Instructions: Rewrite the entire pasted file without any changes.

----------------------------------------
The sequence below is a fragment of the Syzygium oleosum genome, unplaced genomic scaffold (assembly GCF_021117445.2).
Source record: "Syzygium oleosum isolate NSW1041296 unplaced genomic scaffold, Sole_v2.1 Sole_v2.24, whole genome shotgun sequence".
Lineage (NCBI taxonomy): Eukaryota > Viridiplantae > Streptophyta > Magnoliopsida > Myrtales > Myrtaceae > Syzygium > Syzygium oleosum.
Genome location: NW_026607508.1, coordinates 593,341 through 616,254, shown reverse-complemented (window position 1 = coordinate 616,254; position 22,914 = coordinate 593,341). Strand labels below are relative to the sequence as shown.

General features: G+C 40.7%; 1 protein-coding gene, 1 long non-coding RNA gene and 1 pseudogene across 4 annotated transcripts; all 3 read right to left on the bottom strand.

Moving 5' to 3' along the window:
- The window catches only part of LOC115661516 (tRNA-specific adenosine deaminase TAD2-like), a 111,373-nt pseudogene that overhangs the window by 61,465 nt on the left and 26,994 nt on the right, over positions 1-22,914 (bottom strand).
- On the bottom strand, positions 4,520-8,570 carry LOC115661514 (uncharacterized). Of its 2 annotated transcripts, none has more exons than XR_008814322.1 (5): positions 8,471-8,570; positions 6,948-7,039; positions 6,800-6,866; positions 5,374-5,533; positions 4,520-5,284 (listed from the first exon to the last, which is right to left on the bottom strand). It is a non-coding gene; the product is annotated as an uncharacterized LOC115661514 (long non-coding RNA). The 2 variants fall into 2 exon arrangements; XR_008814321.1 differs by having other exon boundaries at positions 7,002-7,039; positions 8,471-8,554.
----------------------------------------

The sequence below is a fragment of the Syzygium oleosum genome, unplaced genomic scaffold (assembly GCF_021117445.2).
Source record: "Syzygium oleosum isolate NSW1041296 unplaced genomic scaffold, Sole_v2.1 Sole_v2.24, whole genome shotgun sequence".
Lineage (NCBI taxonomy): Eukaryota > Viridiplantae > Streptophyta > Magnoliopsida > Myrtales > Myrtaceae > Syzygium > Syzygium oleosum.
Genome location: NW_026607508.1, coordinates 593,341 through 616,254, shown reverse-complemented (window position 1 = coordinate 616,254; position 22,914 = coordinate 593,341). Strand labels below are relative to the sequence as shown.

General features: G+C 40.7%; 1 protein-coding gene, 1 long non-coding RNA gene and 1 pseudogene across 4 annotated transcripts; all 3 read right to left on the bottom strand.

Moving 5' to 3' along the window:
- The window catches only part of LOC115661516 (tRNA-specific adenosine deaminase TAD2-like), a 111,373-nt pseudogene that overhangs the window by 61,465 nt on the left and 26,994 nt on the right, over positions 1-22,914 (bottom strand).
- On the bottom strand, positions 4,520-8,570 carry LOC115661514 (uncharacterized). Of its 2 annotated transcripts, none has more exons than XR_008814322.1 (5): positions 8,471-8,570; positions 6,948-7,039; positions 6,800-6,866; positions 5,374-5,533; positions 4,520-5,284 (listed from the first exon to the last, which is right to left on the bottom strand). It is a non-coding gene; the product is annotated as an uncharacterized LOC115661514 (long non-coding RNA). The 2 variants fall into 2 exon arrangements; XR_008814321.1 differs by having other exon boundaries at positions 7,002-7,039; positions 8,471-8,554.